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Political uncertainty threatens economic recovery - Capitec

Economy

Cape Town – The uncertainty surrounding South African Finance Minister Pravin Gordhan’s future risks heaping extra pressure on consumers and delaying a rebound in the country’s economy, according to the nation’s largest provider of loans not backed by assets.

“It’s going to be a difficult year if you look at the political risk,” Capitec Bank Holdings CEO Gerrie Fourie said by phone on Tuesday. “It’s probably going to be much longer before there’s a turning point in the economy.”

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President Jacob Zuma told senior leaders of the South African Communist Party, which governs in an alliance with the African National Congress, during a meeting on Monday that he plans to fire Gordhan, according to people with knowledge of the matter.

While Gordhan has led efforts to keep spending in check and fend off a junk credit rating, Zuma wants to embark on “radical economic transformation” that he says will tackle racial inequality and widespread poverty.

The rand has weakened more than any other currency, falling 3.5 percent against the dollar, since Zuma ordered Gordhan on Monday to cancel investor meetings in the UK and US and return home.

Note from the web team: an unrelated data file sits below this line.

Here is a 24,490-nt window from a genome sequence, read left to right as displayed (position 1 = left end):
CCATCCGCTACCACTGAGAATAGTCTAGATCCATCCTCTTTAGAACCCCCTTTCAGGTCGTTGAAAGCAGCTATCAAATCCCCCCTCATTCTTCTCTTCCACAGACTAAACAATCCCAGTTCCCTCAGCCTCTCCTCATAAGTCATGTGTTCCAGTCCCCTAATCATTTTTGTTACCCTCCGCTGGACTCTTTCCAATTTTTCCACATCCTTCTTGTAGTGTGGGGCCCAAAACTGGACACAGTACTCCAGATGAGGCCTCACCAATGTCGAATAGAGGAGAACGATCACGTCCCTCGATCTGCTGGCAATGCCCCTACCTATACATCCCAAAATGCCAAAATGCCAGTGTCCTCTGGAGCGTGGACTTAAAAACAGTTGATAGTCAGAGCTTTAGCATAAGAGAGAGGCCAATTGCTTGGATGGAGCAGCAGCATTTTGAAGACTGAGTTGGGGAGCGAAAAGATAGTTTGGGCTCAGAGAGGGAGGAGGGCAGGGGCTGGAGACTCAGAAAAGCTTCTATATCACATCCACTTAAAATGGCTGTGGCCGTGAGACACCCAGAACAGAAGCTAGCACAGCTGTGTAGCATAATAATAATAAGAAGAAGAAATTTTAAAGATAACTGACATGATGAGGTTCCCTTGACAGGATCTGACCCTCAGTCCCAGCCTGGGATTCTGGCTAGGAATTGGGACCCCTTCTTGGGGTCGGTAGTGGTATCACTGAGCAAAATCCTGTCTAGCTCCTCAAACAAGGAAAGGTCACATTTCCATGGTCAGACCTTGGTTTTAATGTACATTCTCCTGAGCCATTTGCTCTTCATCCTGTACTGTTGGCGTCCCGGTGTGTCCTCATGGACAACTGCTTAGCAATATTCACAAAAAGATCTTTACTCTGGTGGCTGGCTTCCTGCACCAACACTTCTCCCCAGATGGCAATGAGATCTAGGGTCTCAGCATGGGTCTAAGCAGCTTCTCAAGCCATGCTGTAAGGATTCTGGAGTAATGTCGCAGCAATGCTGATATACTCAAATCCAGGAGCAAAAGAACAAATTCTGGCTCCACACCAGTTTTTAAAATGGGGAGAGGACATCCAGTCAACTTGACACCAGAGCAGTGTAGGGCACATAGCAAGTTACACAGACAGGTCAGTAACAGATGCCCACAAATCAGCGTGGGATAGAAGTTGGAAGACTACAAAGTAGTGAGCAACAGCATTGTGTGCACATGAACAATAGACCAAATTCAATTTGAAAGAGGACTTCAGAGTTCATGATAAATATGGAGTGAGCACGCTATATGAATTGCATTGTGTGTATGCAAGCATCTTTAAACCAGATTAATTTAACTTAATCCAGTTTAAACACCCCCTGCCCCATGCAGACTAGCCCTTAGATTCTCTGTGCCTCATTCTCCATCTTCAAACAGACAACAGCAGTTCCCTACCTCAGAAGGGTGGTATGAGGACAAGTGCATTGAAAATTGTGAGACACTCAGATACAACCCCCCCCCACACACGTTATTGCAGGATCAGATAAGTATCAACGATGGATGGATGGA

Read also: Zuma tells Communist Party Gordhan is out

The clash is coming to a head just as signs were starting to emerge of an improvement in South Africa’s economy.

Inflation last month eased to the lowest level in four months, the current-account deficit narrowed, while the rand was the best performing currency in the world this year until Friday.

A further drop in the rand will reignite inflation and pressure consumers already grappling with job losses and lower income, with many of Capitec’s customers snared by a decline in output in manufacturing and mining, Fourie said.

The CEO’s comments come after Capitec reported earnings before one-time items that rose 18 percent in the 12 months through February.

Capitec is building more branches and offering cheaper accounts to expand faster than South Africa’s four biggest banks, adding 1.3 million new customers in the past fiscal year to take it’s total active customer base to 8.6 million as an economic downturn forced consumers to cut costs.

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